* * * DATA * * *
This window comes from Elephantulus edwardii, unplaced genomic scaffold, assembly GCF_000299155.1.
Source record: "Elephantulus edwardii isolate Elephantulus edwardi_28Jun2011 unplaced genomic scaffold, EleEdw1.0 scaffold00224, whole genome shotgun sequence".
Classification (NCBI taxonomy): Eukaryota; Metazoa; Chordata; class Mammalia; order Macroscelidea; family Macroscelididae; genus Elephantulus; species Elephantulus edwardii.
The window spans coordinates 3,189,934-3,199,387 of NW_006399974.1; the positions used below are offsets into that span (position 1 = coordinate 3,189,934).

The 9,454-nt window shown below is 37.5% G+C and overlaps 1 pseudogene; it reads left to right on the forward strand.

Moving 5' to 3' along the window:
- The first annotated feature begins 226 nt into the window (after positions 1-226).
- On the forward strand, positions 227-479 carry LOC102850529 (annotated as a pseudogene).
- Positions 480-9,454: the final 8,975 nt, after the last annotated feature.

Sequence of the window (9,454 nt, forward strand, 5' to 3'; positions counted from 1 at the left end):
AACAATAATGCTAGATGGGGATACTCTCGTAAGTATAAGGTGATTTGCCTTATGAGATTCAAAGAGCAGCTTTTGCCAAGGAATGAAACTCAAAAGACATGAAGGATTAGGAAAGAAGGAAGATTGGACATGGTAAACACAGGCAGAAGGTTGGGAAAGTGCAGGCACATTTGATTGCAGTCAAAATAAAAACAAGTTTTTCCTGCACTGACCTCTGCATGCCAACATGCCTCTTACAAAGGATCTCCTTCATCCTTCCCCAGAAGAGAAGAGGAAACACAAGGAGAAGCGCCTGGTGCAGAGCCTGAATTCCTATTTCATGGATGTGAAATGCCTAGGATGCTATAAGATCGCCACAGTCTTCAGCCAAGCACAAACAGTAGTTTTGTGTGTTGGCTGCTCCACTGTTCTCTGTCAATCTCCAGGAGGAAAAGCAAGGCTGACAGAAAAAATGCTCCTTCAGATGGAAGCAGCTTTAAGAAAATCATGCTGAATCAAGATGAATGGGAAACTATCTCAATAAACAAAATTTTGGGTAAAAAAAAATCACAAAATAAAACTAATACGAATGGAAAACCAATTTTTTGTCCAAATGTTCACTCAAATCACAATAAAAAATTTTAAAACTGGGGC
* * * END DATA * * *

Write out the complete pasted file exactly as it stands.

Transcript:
This window comes from Elephantulus edwardii, unplaced genomic scaffold, assembly GCF_000299155.1.
Source record: "Elephantulus edwardii isolate Elephantulus edwardi_28Jun2011 unplaced genomic scaffold, EleEdw1.0 scaffold00224, whole genome shotgun sequence".
Classification (NCBI taxonomy): Eukaryota; Metazoa; Chordata; class Mammalia; order Macroscelidea; family Macroscelididae; genus Elephantulus; species Elephantulus edwardii.
The window spans coordinates 3,189,934-3,199,387 of NW_006399974.1; the positions used below are offsets into that span (position 1 = coordinate 3,189,934).

The 9,454-nt window shown below is 37.5% G+C and overlaps 1 pseudogene; it reads left to right on the forward strand.

Moving 5' to 3' along the window:
- The first annotated feature begins 226 nt into the window (after positions 1-226).
- On the forward strand, positions 227-479 carry LOC102850529 (annotated as a pseudogene).
- Positions 480-9,454: the final 8,975 nt, after the last annotated feature.

Sequence of the window (9,454 nt, forward strand, 5' to 3'; positions counted from 1 at the left end):
AACAATAATGCTAGATGGGGATACTCTCGTAAGTATAAGGTGATTTGCCTTATGAGATTCAAAGAGCAGCTTTTGCCAAGGAATGAAACTCAAAAGACATGAAGGATTAGGAAAGAAGGAAGATTGGACATGGTAAACACAGGCAGAAGGTTGGGAAAGTGCAGGCACATTTGATTGCAGTCAAAATAAAAACAAGTTTTTCCTGCACTGACCTCTGCATGCCAACATGCCTCTTACAAAGGATCTCCTTCATCCTTCCCCAGAAGAGAAGAGGAAACACAAGGAGAAGCGCCTGGTGCAGAGCCTGAATTCCTATTTCATGGATGTGAAATGCCTAGGATGCTATAAGATCGCCACAGTCTTCAGCCAAGCACAAACAGTAGTTTTGTGTGTTGGCTGCTCCACTGTTCTCTGTCAATCTCCAGGAGGAAAAGCAAGGCTGACAGAAAAAATGCTCCTTCAGATGGAAGCAGCTTTAAGAAAATCATGCTGAATCAAGATGAATGGGAAACTATCTCAATAAACAAAATTTTGGGTAAAAAAAAATCACAAAATAAAACTAATACGAATGGAAAACCAATTTTTTGTCCAAATGTTCACTCAAATCACAATAAAAAATTTTAAAACTGGGGC